I just realized that since I came into the Church on the Easter Vigil in 1999 that today actually marks my tenth year anniversary as a Catholic. The anniversary date I had on my sidebar was for the date of Easter that year. So at the age of 50 I have now spent 1/5th of my life as a Catholic and the Church has survived even my entrance into it. It is hard to imagine for me that it has actually been ten years since it hardly seems that long ago since I came into the Church and was confirmed and received the Eucharist for the first time licitly.
It is an interesting point of time to reflect on my time as a Catholic as compared to most of my life spent as an atheist. It is quite a contrast to go from a total denial of God and feeling of superiority over religious believers to faith and love of God and gratitude for my Catholic faith.
One thing I have reflected on is progress in the spiritual life. I guess by now I had hoped I would be levitating and receiving locutions, though seriously I am not exactlly a prayer warrior – more like a prayer cub scout. During my initial conversion God really did wonders in my life in helping me to turn away from sins and patterns of behavior that I pretty much had given up on ever overcoming in my wannabe Spock/stoic days. God has continuously taught me that I can do nothing without him, and unfortunately this is a lesson that I am constantly in need of relearning. For me it was miraculous that some sins were totally taken from me and that I have not been tempted to fall back into them. This was quite a mercy God gave me since I am so weak and I know that this was none of my doing. Just because I got rid of some sins though it certainly did not mean that I am then ready to be declared a saint. Sometimes when you pick up a big rock you find underneath it lots of crawling and slimy things that you did not realize were there. That is what I discovered about myself that when some major habitually sins were gone that there was still quite a lot underneath that had to be addressed with the grace of God. Be holy as your heavenly father is holy does not give you any room to stop and kick back on your laurels.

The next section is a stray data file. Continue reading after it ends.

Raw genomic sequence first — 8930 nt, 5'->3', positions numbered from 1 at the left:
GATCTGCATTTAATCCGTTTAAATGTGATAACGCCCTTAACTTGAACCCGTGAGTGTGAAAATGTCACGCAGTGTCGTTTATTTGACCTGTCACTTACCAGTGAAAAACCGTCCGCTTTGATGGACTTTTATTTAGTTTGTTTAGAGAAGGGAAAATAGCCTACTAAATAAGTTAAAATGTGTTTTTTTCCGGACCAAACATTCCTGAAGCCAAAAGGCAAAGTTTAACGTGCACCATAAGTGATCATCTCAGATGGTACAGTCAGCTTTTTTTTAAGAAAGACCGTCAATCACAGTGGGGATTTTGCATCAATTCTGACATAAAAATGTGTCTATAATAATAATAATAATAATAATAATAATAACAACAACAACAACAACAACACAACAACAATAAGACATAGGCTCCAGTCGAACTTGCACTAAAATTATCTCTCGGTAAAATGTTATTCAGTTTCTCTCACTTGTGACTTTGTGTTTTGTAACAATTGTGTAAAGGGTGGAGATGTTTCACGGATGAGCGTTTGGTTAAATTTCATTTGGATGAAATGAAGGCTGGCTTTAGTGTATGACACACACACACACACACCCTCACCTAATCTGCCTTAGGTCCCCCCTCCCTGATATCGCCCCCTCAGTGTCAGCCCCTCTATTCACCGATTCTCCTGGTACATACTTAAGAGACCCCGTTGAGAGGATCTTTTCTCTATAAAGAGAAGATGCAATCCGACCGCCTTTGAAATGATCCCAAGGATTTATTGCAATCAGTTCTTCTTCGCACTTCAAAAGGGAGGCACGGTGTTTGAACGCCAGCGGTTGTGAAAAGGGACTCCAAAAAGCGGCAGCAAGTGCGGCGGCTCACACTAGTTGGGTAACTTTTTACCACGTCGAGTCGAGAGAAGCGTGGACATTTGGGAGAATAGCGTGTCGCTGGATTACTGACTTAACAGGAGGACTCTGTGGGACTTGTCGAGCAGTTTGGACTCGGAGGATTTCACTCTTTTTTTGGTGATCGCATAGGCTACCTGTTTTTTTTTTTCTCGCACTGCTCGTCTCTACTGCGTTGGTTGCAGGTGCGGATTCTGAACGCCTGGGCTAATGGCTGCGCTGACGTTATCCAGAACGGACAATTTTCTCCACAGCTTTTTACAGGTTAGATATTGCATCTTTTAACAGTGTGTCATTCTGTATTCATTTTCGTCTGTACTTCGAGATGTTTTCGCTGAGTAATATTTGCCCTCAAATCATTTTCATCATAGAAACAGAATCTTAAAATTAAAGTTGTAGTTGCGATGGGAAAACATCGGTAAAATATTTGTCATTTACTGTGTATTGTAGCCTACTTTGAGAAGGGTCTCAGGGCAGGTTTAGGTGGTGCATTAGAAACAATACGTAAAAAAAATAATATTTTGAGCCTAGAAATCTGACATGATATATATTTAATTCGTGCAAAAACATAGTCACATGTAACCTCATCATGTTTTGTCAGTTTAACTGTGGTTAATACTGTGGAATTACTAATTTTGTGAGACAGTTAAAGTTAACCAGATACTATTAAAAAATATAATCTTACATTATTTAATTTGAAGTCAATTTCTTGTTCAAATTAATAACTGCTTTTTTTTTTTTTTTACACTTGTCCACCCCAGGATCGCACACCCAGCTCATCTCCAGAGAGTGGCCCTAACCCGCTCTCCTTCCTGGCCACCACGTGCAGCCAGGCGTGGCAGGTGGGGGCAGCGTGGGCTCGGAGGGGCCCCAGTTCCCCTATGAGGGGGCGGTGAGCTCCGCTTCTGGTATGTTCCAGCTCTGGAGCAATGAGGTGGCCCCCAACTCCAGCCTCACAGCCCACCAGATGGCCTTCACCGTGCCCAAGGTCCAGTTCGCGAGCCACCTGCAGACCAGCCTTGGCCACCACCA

When I was in my discovery phrase before entering the Church and I would read some of the saints I though it was a false humility when they would berate themselves for their sinfulness. From my point of view at the time I thought it was a bit of hyperbole considering the lives of holiness they were living. It was only later that I realized the simple and obvious observation that the saints don’t compare themselves to others, they compare themselves to Jesus. No wonder Jesus had to tell the parable about the publican and the pharisee and how the path of feeling good about comparing yourself to others leads to everything but holiness.
Conversion is a real heady experience and it is quite easy to go to extremes. Going from reading Ayn Rand to St. Teresa of Avila, from unbelief to belief, it it is a temptation to follow every devotion or spiritual practice that comes your way. Converts can be quite exuberant and I can certainly put myself in that category. Instead of sticking with a devotion that might appeal to you and to be steady with it you can try to do a bit of everything without really achieving anything. As an atheist coming into the Church I was like a starving man who finds himself in an all-you-can-eat buffet and tries to eat everything.